Due to the negative impact of donor-specific, anti-HLA antibodies (DSAs) on engraftment and outcome after allogeneic hematopoietic stem cell transplantation, screening is now recommended before transplantation in order to select an alternative donor or administer a desensitization treatment in the case of detection of such antibodies. Since the permissive level of DSAs is currently matter of debate, the present Editorial aims at strengthening the message about the importance of looking for their presence before transplantation and at providing a proposal on the definition of immunological risk based not only on the quantity and the spectrum of DSAs but also on other main clinical and transplant variables; indeed, the deleterious effect of DSAs is heterogeneous across the donor type, conditioning regimen, underlying disease, to cite some of the variables.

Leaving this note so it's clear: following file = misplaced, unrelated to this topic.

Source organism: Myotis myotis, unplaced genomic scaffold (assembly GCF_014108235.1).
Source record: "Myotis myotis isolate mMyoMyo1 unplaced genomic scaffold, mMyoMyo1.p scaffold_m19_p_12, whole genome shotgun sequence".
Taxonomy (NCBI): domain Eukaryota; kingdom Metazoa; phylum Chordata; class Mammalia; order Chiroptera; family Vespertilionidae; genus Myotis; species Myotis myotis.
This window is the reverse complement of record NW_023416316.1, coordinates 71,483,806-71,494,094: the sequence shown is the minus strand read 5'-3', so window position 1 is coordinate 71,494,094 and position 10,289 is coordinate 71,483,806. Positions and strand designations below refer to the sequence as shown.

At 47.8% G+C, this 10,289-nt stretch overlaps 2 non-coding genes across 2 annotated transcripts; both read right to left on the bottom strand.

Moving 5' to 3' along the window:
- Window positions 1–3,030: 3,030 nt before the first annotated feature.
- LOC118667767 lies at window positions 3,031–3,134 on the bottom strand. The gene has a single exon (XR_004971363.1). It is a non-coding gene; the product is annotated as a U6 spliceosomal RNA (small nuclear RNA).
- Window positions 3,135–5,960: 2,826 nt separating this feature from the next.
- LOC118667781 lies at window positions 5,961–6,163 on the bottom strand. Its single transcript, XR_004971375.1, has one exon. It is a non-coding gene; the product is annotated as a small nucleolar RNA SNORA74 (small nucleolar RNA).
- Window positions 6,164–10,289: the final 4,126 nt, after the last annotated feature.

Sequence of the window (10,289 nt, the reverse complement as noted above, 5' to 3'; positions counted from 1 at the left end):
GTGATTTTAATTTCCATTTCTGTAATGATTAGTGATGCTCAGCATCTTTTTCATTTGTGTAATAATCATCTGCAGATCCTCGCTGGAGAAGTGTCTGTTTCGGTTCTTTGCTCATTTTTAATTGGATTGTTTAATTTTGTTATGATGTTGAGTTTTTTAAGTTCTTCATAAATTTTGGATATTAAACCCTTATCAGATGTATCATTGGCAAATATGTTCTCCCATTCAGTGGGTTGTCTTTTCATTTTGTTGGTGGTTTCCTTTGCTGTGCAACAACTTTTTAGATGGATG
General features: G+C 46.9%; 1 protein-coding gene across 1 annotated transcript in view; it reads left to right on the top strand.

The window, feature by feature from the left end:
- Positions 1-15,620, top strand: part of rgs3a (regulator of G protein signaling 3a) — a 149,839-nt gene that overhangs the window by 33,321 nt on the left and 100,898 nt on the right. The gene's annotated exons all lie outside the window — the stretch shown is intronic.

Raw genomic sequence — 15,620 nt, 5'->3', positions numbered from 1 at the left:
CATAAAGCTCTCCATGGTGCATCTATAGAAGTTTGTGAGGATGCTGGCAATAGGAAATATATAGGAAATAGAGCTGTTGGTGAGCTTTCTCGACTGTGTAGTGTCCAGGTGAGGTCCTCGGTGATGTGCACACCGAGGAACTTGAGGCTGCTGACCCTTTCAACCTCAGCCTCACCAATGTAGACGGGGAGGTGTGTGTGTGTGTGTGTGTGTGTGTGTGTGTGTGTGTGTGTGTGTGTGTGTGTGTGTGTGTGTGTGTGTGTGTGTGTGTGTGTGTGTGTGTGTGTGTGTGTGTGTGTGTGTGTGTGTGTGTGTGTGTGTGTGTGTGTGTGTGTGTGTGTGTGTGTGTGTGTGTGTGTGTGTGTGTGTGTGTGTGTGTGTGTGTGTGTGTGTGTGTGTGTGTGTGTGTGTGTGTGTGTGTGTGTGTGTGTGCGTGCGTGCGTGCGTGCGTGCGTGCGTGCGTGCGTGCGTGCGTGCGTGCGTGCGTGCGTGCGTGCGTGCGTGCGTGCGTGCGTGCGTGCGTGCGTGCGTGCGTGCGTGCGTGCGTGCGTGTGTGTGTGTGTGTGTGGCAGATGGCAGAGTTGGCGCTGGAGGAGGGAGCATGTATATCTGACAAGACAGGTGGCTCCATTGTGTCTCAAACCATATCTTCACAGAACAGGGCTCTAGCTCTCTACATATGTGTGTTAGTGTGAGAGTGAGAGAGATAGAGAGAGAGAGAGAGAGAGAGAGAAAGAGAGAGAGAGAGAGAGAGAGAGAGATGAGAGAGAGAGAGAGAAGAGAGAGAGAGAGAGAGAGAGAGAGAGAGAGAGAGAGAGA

By relancing a collaborative alliance between clinicians and immunogenetic specialists, this Editorial would contribute to go beyond the case-by-case definition of immunological risk for a determined patient-donor pair and go toward an evidence-based, shared risk stratification based on multiple, but defined, characteristics as outlined in the text. This stratification would allow for the modulation of the desensitization strategies, by adapting the intensity of immunosuppression to the estimated risk of engraftment failure.
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